And in a sense, it's what makes this album a bit hard to describe and criticize in order to differentiate it from its predecessors: it has the tones, grooves, and punch of an Iron Maiden record. A roiling low rhythm guitar; a focus on prominent melodic grooves and solos that either show off impressive shred or syncopation between guitars that is genuinely impressive, especially on the lead-off single 'Speed Of Light' or 'Death Or Glory'; drums that might feel a little too prominent in the mix, like the cymbals on the title track, but still kick ass; and finally some production that allows those guitars to burn with some real texture and energy. Now when it comes to the Iron Maiden I personally enjoy, the looser and more energetic and prominent the basslines, the better, especially when measured with melodic grooves that can make the most of them, and while there are some sluggish moments like the stiffness of 'When The River Runs Deep' or the slightly more melancholic 'The Man Of Sorrows', most of this album runs at a pretty steady clip while still allowing enough instrumental changeups to make the longer songs feel dynamic. Now granted, in the case for all three songs over ten minutes I'd argue a tighter edit might have helped a little better to strip back some of the more repetitive elements, especially the backing vocals on 'The Red And The Black' which did get a little old after a while, but at the centre is the rock-solid core of Iron Maiden's sound.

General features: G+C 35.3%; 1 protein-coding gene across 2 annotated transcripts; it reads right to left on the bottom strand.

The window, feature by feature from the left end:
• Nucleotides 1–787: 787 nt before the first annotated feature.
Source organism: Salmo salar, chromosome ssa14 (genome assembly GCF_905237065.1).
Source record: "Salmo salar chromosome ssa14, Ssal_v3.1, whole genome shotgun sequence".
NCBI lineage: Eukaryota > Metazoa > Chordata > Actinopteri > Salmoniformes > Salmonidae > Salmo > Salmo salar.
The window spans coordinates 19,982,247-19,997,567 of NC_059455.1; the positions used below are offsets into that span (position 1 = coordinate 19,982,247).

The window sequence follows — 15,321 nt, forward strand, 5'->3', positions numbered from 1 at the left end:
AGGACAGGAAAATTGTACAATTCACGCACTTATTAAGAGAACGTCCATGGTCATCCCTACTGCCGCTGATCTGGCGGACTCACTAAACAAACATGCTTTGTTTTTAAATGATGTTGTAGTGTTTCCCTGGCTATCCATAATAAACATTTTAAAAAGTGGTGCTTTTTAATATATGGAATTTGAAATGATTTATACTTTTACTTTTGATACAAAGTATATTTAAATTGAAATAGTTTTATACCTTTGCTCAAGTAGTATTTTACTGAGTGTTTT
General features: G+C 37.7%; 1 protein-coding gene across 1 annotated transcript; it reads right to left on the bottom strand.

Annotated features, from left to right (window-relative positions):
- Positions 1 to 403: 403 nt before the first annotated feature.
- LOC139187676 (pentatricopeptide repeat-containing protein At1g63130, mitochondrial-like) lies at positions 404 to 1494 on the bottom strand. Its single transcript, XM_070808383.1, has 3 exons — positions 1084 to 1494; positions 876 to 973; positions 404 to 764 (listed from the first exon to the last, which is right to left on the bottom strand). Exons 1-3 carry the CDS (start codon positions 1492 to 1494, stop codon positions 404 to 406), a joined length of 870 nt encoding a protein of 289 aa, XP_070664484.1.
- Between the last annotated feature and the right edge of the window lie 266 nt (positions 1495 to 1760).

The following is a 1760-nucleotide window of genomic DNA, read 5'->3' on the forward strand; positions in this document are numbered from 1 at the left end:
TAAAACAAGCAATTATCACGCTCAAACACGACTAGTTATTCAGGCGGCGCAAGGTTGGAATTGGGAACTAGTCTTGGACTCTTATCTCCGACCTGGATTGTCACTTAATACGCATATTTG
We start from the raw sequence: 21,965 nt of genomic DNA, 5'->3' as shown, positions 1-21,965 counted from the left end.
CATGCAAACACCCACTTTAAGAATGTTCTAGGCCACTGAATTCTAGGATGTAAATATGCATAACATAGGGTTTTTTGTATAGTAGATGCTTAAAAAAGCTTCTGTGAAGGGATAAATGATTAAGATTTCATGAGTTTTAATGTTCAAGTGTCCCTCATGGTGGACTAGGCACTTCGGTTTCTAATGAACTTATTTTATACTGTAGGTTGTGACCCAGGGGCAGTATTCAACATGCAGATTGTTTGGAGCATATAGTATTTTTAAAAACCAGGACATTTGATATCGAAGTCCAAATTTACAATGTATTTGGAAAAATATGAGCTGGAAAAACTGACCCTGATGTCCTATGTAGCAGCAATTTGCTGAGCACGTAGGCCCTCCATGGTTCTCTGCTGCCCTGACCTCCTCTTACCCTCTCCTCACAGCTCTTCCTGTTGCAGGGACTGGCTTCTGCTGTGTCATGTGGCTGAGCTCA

It's where they opt to expand away from that sound where things get a little more complicated. In the simplest case, it's like the cowbell on 'Speed Of Light' or the more rubbery guitar tone on the solo of 'Tears Of A Clown' or the acoustic progressions that open the title track and 'The Red And The Black', or the fantastic piano melody that opens the album closer 'Empire of The Sky'. The problem comes when they try to introduce more diverse instrumentation, like the horns that open the spaghetti-western-esque opening of 'If Eternity Should Fall' or the stingers within 'The Red And The Black' or 'Empire Of The Clouds', or the addition of strings to that track, or the gleaming synth backdrop that Iron Maiden tries to use to add that soaring gravitas to this album. It really does feel like a stab towards more grandiose power and symphonic metal, and being a fan of those genres, I'd normally have no problem with this. But it also allows me to spot when Iron Maiden are opting for a DIY approach to the orchestration instead of pulling in an actual orchestra with real brass and a full strings section. And as I said, I appreciate Iron Maiden doing it on their own and maybe I've been spoiled by Blind Guardian and Epica and Kamelot and especially Nightwish bringing in the full orchestra, but there's no excuse for any of the horns to sound this thin and chintzy or the strings so lightweight or the backing synth so flimsy. And when placed against the incredibly solid baseline for Iron Maiden's sound, these elements are all the more glaring in contrast.